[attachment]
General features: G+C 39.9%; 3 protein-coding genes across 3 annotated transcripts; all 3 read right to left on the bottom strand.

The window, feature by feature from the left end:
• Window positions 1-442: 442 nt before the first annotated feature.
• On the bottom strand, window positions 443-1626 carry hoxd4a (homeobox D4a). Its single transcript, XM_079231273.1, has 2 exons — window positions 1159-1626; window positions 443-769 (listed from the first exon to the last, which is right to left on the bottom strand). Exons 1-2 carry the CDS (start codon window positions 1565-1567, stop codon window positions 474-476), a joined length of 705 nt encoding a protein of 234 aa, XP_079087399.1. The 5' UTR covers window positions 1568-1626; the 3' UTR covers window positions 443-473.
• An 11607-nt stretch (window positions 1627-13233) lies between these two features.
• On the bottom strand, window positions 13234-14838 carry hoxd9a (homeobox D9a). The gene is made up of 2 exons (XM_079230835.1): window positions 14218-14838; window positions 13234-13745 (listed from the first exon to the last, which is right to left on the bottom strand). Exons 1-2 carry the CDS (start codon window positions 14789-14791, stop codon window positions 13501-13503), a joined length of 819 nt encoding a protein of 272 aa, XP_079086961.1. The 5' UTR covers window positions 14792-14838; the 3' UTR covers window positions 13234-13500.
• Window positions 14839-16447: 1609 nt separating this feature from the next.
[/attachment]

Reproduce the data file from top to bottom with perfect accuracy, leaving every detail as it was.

General features: G+C 39.9%; 3 protein-coding genes across 3 annotated transcripts; all 3 read right to left on the bottom strand.

The window, feature by feature from the left end:
• Window positions 1-442: 442 nt before the first annotated feature.
• On the bottom strand, window positions 443-1626 carry hoxd4a (homeobox D4a). Its single transcript, XM_079231273.1, has 2 exons — window positions 1159-1626; window positions 443-769 (listed from the first exon to the last, which is right to left on the bottom strand). Exons 1-2 carry the CDS (start codon window positions 1565-1567, stop codon window positions 474-476), a joined length of 705 nt encoding a protein of 234 aa, XP_079087399.1. The 5' UTR covers window positions 1568-1626; the 3' UTR covers window positions 443-473.
• An 11607-nt stretch (window positions 1627-13233) lies between these two features.
• On the bottom strand, window positions 13234-14838 carry hoxd9a (homeobox D9a). The gene is made up of 2 exons (XM_079230835.1): window positions 14218-14838; window positions 13234-13745 (listed from the first exon to the last, which is right to left on the bottom strand). Exons 1-2 carry the CDS (start codon window positions 14789-14791, stop codon window positions 13501-13503), a joined length of 819 nt encoding a protein of 272 aa, XP_079086961.1. The 5' UTR covers window positions 14792-14838; the 3' UTR covers window positions 13234-13500.
• Window positions 14839-16447: 1609 nt separating this feature from the next.